Tourette’s Syndrome (TS) is a complex disorder characterized by repetitive, sudden, and involuntary movements or vocalizations, called tics. Tics usually appear in childhood, and their severity varies over time. In addition to frequent tics, people with TS are at risk for associated problems including attention deficit hyperactivity disorder (ADHD), obsessive-compulsive disorder (OCD), anxiety, depression, and problems with sleep. TS occurs in most populations and ethnic groups worldwide, and it is more common in males than in females. Previous family and twin studies have shown that the majority of cases of TS are inherited. TS was previously thought to have an autosomal dominant pattern of inheritance. However, several decades of research have shown that this is unlikely the case. Instead TS most likely results from a variety of genetic and environmental factors, not changes in a single gene. In the past decade, there has been a rapid development of innovative genetic technologies and methodologies, as well as significant progresses in genetic studies of psychiatric disorders. In this review, we will briefly summarize previous genetic epidemiological studies of TS and related disorders. We will also review previous genetic studies based on genome-wide linkage analyses and candidate gene association studies to comment on problems of previous methodological and strategic issues. Our main purpose for this review will be to summarize the new genetic discoveries of TS based on novel genetic methods and strategies, such as genome-wide association studies (GWASs), whole exome sequencing (WES) and whole genome sequencing (WGS). We will also compare the new genetic discoveries of TS with other major psychiatric disorders in order to understand the current status of TS genetics and its relationship with other psychiatric disorders. Full article
(This article belongs to the Special Issue Cerebral Etiology and Treatment of the Gilles de la Tourette Syndrome)
Open AccessReview
A Review of the Neuropsychological Dimensions of Tourette Syndrome
Brain Sci. 2017, 7(8), 106; https://doi.org/10.3390/brainsci7080106 - 18 Aug 2017
Cited by 9
Abstract
Neurocognitive functioning in Tourette syndrome (TS) has been the subject of intensive research in the past 30 years. A variety of impairments, presumably related to frontal and frontostriatal dysfunctions, have been observed. These impairments were found in various domains, such as attention, memory, [...] Read more.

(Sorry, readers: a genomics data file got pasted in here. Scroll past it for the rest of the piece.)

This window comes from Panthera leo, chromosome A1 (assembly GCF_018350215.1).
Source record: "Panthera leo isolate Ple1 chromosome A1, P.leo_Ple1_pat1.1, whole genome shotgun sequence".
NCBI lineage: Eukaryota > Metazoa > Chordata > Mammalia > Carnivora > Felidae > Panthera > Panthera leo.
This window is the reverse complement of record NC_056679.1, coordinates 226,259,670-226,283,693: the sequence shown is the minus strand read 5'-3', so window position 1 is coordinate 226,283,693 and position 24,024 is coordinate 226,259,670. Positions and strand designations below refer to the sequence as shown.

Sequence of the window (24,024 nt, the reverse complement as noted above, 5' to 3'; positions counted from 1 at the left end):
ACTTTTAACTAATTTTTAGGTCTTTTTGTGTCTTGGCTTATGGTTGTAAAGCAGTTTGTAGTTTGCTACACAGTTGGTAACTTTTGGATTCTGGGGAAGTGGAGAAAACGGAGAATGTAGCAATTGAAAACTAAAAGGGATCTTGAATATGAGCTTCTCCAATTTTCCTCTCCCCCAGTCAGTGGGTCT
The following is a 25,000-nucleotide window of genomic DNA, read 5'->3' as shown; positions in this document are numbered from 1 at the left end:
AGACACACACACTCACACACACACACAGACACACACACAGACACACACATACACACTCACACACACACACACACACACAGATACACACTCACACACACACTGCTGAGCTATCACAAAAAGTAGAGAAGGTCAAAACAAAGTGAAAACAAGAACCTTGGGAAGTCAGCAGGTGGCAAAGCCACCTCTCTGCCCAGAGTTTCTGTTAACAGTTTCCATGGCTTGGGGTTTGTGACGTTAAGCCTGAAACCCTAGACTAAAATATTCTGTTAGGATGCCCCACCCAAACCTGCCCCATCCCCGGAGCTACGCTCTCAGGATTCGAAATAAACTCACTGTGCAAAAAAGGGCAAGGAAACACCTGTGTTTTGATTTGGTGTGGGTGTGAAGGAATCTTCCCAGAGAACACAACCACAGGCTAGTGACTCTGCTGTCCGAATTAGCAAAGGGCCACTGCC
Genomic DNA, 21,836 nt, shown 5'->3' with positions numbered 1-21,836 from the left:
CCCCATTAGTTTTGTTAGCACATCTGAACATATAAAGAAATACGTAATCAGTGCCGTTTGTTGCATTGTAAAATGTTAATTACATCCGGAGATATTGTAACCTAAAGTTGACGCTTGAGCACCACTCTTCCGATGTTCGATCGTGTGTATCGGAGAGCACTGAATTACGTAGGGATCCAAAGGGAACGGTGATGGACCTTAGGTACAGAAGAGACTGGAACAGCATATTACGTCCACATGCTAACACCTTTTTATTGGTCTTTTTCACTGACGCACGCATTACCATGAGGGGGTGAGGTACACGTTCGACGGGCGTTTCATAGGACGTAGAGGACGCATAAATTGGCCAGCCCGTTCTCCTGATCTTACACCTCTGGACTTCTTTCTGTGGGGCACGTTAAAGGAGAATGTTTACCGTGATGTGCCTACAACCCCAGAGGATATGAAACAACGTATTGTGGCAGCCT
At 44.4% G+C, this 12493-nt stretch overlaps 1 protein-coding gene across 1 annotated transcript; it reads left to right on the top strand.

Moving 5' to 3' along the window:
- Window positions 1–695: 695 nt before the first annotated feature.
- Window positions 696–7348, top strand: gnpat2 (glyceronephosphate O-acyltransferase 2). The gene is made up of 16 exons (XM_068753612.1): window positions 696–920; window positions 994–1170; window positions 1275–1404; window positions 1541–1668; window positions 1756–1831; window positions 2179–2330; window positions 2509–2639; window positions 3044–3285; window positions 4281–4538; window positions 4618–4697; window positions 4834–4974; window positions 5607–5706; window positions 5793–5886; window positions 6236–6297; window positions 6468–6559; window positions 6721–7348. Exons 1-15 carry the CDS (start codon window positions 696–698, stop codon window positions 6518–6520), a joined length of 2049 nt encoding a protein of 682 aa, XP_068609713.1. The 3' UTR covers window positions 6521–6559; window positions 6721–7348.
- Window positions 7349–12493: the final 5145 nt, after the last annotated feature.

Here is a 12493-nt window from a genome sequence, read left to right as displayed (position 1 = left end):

Neurocognitive functioning in Tourette syndrome (TS) has been the subject of intensive research in the past 30 years. A variety of impairments, presumably related to frontal and frontostriatal dysfunctions, have been observed. These impairments were found in various domains, such as attention, memory, executive functions, language, motor and visuomotor functions, among others. In line with contemporary research, other neurocognitive domains have recently been explored in TS, bringing evidence of altered social reasoning, for instance. Therefore, the aims of this review are to give an overview of the neuropsychological dimensions of TS, to report how neuropsychological functions evolve from childhood to adulthood, and to explain how various confounding factors can affect TS patients’ performance in neuropsychological tasks. Finally, an important contribution of this review is to show how recent research has confirmed or changed our beliefs about neuropsychological functioning in TS. Full article
(This article belongs to the Special Issue Cerebral Etiology and Treatment of the Gilles de la Tourette Syndrome)

Other

Open AccessCase Report
Significant Tic Reduction in An Otherwise Treatment-Resistant Patient with Gilles de la Tourette Syndrome Following Treatment with Nabiximols
Brain Sci. 2017, 7(5), 47; https://doi.org/10.3390/brainsci7050047 - 26 Apr 2017
Cited by 8
Abstract
Early anecdotal reports and preliminary studies suggested that cannabinoid-based medicines such as delta-9-tetrahydrocannabinol (THC) are effective in the treatment of Gilles de la Tourette syndrome (TS). We report a single case study of a patient with otherwise treatment-resistant TS successfully treated with nabiximols. [...] Read more.
Early anecdotal reports and preliminary studies suggested that cannabinoid-based medicines such as delta-9-tetrahydrocannabinol (THC) are effective in the treatment of Gilles de la Tourette syndrome (TS). We report a single case study of a patient with otherwise treatment-resistant TS successfully treated with nabiximols. Our patient was a 22-year-old male suffering from severe and complex TS. Treatment with nabiximols was commenced at a dose of 1 puff/day (= 100 μL containing 2.7 mg THC and 2.5 mg cannabidiol (CBD)) and slowly increased up to a dosage of 3 × 3 puffs/day (= 24.3 mg THC and 22.5 mg CBD). Several clinical measures for tics, premonitory urges, and global impairment were acquired before and after two weeks of treatment. Treatment with nabiximols resulted in major improvements of both tics and premonitory urges, but also global impairment and health-related quality of life according to all used measurements without causing relevant adverse effects. Our results provide further evidence that treatment with nabiximols may be effective in the treatment of patients with TS. Given the positive response exhibited by the patient highlighted in this report, further investigation of the effects of nabiximols is proposed on a larger group of patients in a clinical trial setting. Full article
(This article belongs to the Special Issue Cerebral Etiology and Treatment of the Gilles de la Tourette Syndrome)